Reichert Testifies on DNA Technologies to Address Backlog of Evidence
Congressman Dave Reichert (WA-08) testified today before the House Judiciary Subcommittee on Crime, Terrorism, and Homeland Security in favor of H.R. 5057, The Debbie Smith Reauthorization Act. Congressman Reichert detailed his experiences with DNA technologies and its critical importance in the criminal justice system.
"Thank you Chairman Conyers, Ranking Member Smith, Chairman Scott and Ranking Member Gohmert for the opportunity to be here this morning. I am pleased to share with you my experience with forensic DNA technology and the critical role that technology played in bringing a serial killer to justice and providing answers to the questions the victims' families had been asking for many years.
"Before coming to Congress, I spent over 30 years in law enforcement in the King County Sheriff's Office, in Seattle, Washington. I have personally witnessed how forensic DNA has closed unsolved rapes and homicides in Washington State. For 20 years I was involved in the case of the Green River Killer, in which at least 48 women were found murdered throughout King County, Washington; the first five were found along the Green River and so it was called the Green River Task Force. DNA evidence played a central role in this investigation and ultimately led to the conviction of Gary Ridgway.
"Ridgway became a suspect early in the investigation but after passing a polygraph test and with no physical evidence to link him to the crimes, he walked free. Police collected bodily fluids from the first victims found in 1982, and first took hair and saliva samples from Ridgway in 1987. At the time, the technology did not exist to compare these samples with the evidence collected at the crime scenes. These samples were later subjected to DNA analysis. When the tests came back on September 10, 2001, the DNA from 3 of the 48 victims was attributed to one suspect, Gary Ridgway. It is incredible that nearly two decades later, thanks to advancements in DNA technology, a small saliva sample compared with the first crime scene evidence from 1982 would prove the key to unlocking one of the most notorious serial murder cases in our history. Gary Ridgway pled guilty to 48 separate counts of murder and later admitted to having sex with and killing over 70 women. He is now serving life in prison.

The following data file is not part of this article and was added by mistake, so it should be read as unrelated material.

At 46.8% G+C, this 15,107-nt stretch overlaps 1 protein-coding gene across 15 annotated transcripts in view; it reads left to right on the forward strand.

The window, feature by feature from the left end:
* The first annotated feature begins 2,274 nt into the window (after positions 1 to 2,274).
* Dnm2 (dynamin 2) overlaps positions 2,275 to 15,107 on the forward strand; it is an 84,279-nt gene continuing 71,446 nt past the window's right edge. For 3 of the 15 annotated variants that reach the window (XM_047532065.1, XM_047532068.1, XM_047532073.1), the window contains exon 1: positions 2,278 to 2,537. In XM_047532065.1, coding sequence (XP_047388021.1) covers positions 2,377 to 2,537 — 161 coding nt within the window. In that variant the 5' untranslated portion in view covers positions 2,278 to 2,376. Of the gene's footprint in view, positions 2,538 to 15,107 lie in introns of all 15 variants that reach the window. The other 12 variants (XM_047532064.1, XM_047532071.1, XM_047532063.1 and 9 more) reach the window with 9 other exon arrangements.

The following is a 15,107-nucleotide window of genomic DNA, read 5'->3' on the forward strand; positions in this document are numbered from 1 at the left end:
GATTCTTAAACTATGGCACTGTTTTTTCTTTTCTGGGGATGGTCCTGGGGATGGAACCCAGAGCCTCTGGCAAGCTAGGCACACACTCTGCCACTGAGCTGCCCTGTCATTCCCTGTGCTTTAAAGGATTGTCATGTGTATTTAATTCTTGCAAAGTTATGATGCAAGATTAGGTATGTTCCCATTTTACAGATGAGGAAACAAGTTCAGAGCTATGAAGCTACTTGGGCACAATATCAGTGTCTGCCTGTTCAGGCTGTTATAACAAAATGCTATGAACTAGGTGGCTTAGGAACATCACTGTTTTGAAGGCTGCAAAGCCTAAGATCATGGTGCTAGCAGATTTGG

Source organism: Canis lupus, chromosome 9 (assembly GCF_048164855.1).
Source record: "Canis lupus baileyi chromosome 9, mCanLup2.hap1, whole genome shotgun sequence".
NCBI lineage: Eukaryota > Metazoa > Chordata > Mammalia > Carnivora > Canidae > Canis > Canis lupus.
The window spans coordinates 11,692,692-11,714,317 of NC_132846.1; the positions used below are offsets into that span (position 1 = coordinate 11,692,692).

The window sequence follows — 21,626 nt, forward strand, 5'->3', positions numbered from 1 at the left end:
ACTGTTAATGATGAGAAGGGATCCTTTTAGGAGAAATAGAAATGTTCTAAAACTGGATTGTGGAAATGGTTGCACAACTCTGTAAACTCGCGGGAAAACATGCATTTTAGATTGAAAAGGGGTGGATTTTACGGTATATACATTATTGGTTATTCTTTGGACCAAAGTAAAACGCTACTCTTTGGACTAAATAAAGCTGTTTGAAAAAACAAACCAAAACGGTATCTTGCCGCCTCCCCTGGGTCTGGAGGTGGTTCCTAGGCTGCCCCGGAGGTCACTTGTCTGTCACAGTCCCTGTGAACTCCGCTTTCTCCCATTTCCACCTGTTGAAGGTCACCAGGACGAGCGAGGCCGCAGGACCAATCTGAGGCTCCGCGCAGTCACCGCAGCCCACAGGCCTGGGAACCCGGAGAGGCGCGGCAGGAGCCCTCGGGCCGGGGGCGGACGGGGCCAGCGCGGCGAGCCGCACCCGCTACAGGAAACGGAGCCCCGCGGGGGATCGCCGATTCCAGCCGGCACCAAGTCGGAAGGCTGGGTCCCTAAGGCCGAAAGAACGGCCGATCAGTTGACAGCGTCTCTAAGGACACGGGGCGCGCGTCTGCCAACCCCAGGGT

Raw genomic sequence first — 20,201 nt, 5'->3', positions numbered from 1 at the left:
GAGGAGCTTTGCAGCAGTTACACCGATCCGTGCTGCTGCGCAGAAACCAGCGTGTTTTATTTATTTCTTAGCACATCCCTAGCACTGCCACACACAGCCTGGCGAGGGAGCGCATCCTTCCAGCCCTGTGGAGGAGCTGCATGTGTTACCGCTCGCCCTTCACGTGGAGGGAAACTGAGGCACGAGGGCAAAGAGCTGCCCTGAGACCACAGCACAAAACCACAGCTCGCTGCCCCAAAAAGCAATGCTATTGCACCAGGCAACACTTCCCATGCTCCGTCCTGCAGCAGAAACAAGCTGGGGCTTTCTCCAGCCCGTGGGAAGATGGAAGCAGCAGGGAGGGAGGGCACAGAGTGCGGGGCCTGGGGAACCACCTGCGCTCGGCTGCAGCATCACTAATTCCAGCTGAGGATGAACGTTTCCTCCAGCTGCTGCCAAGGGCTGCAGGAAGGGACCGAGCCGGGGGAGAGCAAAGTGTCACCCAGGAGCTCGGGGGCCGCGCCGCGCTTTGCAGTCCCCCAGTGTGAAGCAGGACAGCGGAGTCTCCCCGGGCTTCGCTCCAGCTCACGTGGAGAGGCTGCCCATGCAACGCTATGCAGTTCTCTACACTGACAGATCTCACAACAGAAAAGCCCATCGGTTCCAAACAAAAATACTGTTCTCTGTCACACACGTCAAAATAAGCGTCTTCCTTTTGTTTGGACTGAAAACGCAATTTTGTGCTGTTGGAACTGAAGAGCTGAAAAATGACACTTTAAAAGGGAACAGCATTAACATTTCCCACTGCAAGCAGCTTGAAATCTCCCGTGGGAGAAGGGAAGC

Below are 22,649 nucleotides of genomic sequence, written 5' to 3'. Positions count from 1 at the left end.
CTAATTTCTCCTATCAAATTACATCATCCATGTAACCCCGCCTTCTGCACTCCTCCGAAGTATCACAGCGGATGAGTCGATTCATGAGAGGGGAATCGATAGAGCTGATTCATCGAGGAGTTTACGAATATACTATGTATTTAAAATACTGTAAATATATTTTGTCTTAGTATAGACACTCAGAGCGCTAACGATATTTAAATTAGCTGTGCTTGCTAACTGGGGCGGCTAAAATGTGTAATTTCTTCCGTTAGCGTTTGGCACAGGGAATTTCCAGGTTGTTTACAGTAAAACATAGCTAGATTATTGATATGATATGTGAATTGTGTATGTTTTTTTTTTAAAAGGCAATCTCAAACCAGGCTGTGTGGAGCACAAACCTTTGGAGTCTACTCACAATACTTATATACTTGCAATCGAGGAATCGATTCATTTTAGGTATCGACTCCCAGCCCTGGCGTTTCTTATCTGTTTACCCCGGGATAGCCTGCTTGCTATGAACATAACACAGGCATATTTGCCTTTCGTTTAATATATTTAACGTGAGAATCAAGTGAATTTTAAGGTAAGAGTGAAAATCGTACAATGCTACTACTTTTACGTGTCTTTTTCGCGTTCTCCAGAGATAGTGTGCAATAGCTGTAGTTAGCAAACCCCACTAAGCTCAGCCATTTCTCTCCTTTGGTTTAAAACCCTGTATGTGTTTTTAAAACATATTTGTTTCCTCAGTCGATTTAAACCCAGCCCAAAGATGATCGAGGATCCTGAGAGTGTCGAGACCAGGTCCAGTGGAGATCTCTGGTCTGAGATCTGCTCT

"I cannot speak enough about the importance of DNA analysis to law enforcement and to the victims and their families. DNA analysis is a powerful tool that can potentially help solve hundreds of cases where no known suspect currently exists. Unfortunately, there is a severe backlog for DNA testing. It is a real tragedy that we have the technology needed to bring offenders to justice and peace to their victims, yet we're unable to fully utilize it.
"For victims of rape and sexual assault, DNA promises the opportunity to finally reclaim their lives - their sense of security, confidence, and independence that only comes after knowing their offender is caught and behind bars. Today, an alarming 1 in 6 women and 1 in 33 men have experienced an attempted or completed rape, and 1 out of 4 college-aged women have been sexually assaulted. In 2006, there were over 270,000 victims of rape, attempted rape, or sexual assault in the United States. Sex crimes are one of the most personal, offensive, and destructive crimes. Often victims are never able to fully recover from the psychological and emotional distress associated with the offense. DNA has the unequaled ability to identify rapists, bring them to justice, and grant peace of mind to victims. We owe it to our daughters, sisters, and neighbors to do everything in our power to eliminate the DNA backlog so rapists are taken off the streets and prevented from claiming more innocent victims.
"The bottom line is the FBI and state and local law enforcement must eliminate the backlog and get the DNA samples into the system. It is the only way the DNA does all that it's capable of.
"I commend the Judiciary Committee for taking up this charge to eliminate the DNA backlog through the reauthorization of the Debbie Smith DNA Backlog Grant Program. This program goes a long way towards helping states and local government eliminate the current backlog of unprocessed DNA samples so that dangerous perpetrators like Gary Ridgway can be caught and communities across our nation will be safer."